I’m so grateful Catherine is joining in to give her advice for
a Golden Day in Martina Franca:
Martina Franca is a jewel in Puglia’s Valle d’Itria, 30 kilometers from the Adriactic, set on a hill with stunning Baroque architecture. Stop by the tourist office to pick up a walking tour map so that you can discover Martina’s treasures, keeping in mind that many close for a long afternoon lunch break.
Stay at Villaggio In, which offers beautifully furnished self-catering apartments in the historic center=centro storico.
Or if you prefer a more rural experience, close by is Masseria Fumarola, a family farm complete with trulli=cone-shaped roof dwellings for which the Valle d’Itria is famous.
Plan to arrive on Wednesday so you can visit the outdoor market in Piazza d’Anjou and its surrounding streets. Walk to the market through the old town, stopping for a morning cappuccino and bocconotto at Caffe Tripoli, Puglia’s historic cafe famous for its ethereal bocconotti, a breakfast pastry filled with sweetened ricotta and pear marmalade (Via Garibaldi, 35; 080-4805260).
After the market, stop in at l’Acropoli di Puglia (Via Votano, 5; 080-4303302) the only olive mill in the city center. There you can learn how olives become olive oil, a centuries-old tradition for which Puglia is famous. You can taste many varieties available and purchase some to take with you.
Martina Franca is also famous for its delicious capocollo, a salume made from dry-cured whole pork shoulder or neck. Stop by Romanelli Macelleria (Via Valle d’Itria, 8/12; 080-4805385) and ask Nino for a taste—you’ll be treated to great food and exceptional hospitality—and will leave having made new friends.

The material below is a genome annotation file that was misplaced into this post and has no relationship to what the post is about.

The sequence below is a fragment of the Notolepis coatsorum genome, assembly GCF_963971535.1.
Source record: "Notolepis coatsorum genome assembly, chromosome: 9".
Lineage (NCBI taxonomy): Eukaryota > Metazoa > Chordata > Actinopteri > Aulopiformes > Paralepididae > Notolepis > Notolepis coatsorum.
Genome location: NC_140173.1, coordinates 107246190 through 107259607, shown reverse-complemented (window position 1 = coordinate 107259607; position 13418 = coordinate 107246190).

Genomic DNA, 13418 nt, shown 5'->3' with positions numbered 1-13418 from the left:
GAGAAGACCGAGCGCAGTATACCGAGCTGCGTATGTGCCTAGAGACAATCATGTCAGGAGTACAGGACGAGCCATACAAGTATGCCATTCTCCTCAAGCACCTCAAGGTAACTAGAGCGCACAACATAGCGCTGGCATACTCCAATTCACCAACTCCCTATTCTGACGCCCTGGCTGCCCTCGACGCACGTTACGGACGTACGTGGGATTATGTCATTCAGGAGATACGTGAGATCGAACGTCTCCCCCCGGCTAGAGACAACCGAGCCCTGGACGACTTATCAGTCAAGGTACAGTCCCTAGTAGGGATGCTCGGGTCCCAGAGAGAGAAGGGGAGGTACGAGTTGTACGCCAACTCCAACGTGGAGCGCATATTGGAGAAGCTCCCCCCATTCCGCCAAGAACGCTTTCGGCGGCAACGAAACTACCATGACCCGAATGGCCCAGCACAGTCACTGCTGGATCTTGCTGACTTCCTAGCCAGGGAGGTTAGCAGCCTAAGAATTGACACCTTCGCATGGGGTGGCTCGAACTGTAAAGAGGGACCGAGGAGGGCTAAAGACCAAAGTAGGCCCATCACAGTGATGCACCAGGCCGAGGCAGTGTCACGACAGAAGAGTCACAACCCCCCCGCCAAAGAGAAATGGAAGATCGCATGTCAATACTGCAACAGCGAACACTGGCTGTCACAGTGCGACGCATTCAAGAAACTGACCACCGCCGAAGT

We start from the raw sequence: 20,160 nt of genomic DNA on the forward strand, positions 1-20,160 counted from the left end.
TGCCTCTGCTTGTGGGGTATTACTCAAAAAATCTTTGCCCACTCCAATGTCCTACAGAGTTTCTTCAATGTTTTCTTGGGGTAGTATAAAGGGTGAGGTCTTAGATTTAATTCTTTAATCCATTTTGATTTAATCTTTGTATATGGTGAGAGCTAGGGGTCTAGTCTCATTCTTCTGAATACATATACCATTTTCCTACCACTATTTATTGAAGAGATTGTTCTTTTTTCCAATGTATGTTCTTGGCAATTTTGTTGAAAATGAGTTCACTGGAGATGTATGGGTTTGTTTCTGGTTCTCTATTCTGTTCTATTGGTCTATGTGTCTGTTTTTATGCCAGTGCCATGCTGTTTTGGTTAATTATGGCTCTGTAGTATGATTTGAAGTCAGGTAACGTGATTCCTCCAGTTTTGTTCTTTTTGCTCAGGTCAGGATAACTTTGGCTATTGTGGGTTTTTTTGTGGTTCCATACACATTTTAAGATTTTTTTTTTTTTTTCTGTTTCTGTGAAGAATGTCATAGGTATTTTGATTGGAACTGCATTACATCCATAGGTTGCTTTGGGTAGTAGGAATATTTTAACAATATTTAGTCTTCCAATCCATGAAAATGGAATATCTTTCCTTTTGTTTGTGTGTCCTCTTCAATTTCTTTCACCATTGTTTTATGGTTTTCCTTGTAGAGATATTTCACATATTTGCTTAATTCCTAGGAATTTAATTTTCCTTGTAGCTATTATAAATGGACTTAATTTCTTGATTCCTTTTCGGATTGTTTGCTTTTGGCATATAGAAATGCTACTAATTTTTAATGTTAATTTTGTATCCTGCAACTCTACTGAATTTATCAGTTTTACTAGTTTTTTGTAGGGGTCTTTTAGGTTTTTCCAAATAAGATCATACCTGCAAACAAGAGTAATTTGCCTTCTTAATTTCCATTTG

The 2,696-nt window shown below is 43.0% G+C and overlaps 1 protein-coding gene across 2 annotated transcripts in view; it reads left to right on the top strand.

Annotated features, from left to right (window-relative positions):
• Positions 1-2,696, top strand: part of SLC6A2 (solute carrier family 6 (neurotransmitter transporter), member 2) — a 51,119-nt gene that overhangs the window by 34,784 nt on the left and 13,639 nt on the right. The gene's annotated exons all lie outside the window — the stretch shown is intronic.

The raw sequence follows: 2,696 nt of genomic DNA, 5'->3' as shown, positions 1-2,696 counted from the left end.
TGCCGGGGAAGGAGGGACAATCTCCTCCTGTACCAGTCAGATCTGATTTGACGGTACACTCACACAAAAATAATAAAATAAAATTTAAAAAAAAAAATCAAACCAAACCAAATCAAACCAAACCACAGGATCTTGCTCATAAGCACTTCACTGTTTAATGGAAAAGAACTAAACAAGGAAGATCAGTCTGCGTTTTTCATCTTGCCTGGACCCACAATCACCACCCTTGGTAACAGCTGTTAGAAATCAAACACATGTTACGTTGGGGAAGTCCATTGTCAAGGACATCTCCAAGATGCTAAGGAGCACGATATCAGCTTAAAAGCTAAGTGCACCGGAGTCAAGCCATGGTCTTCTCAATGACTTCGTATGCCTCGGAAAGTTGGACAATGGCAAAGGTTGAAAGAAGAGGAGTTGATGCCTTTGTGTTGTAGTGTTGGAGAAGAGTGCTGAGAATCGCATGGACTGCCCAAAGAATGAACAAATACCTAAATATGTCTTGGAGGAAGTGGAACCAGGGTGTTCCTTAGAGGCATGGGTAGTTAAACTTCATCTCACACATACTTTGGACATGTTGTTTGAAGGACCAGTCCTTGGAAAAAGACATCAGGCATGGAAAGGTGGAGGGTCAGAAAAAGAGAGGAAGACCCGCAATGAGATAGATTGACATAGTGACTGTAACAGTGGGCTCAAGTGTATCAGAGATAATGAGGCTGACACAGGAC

To learn more about Martina Franca’s storied wine industry and its D.O.C. (Denominazione Origine Controllata) zones, visit Cantine Miali, a fourth generation winery now making some of the best wine in the region (Via Madonnina, 11; 080-4303222). Call ahead for a visit and tasting, which are also conducted in English.
For lunch, there is La Tavernetta, a small, subterranean trattoria that gets the classics just right–including orecchiette al ragu (handmade ear-shaped pasta with tomato sauce; fave e cicoria, pureed fava beans with sautéed chicory; and braciole, thinly sliced veal stuffed with parsley, cheese and garlic then long-cooked in fresh tomato sauce). Trust yourself to waiter Cesare, along with the husband and wife chef team of Pino and Daniela. (Via Vittorio Emmanuele, 30; 0804306323).
Another great option is La Tana di Nicola, located in a corner of Martina Franca’s Ducal Palace (Via Mascagni, 2/6; 080-4805320), where classics are reinterpreted with sophistication and the wine list is exceptional.
When you finish your espresso and perhaps a thimbleful of liquore d’alloro (bay leaf liquor), explore Martina Franca’s historic center. Must-see highlights include: the Basilica di San Martino (Via Masaniello, 1; 080-4306536), a Unesco World Heritage site and a breathtaking example of Baroque and Rococò architecture;
the Palazzo Ducale (Piazza Roma), built in the second half of the 17th century and home to the 18th century tempera wall paintings of Domenico Carella; and the site of the first Martina Franca settlement dating from the 13th century, Montedoro (Vico Montedoro).
After your walk, you might feel like you’re falling in love with Martina Franca, so stop by the studio of Vincenzo Milazzo (Via Garibaldi, 13; 080-4831330), a naïf artist who captures Martinese life in his paintings with whimsy and heart. The painter is often on hand to talk with you about his inspiration.
along the meandering Corso Vittorio Emmanuele, and into Piazza Santa Maria Immocolata, which looks like an opera stage set. The passeggiata offers superb people watching, so stop for an aperitivo at Super Bar in Piazza Roma, that’s famous for its panzerotti, heavenly little pockets of fresh mozzarella and tomatoes encased in fluffy pizza dough and deep-fried in olive oil.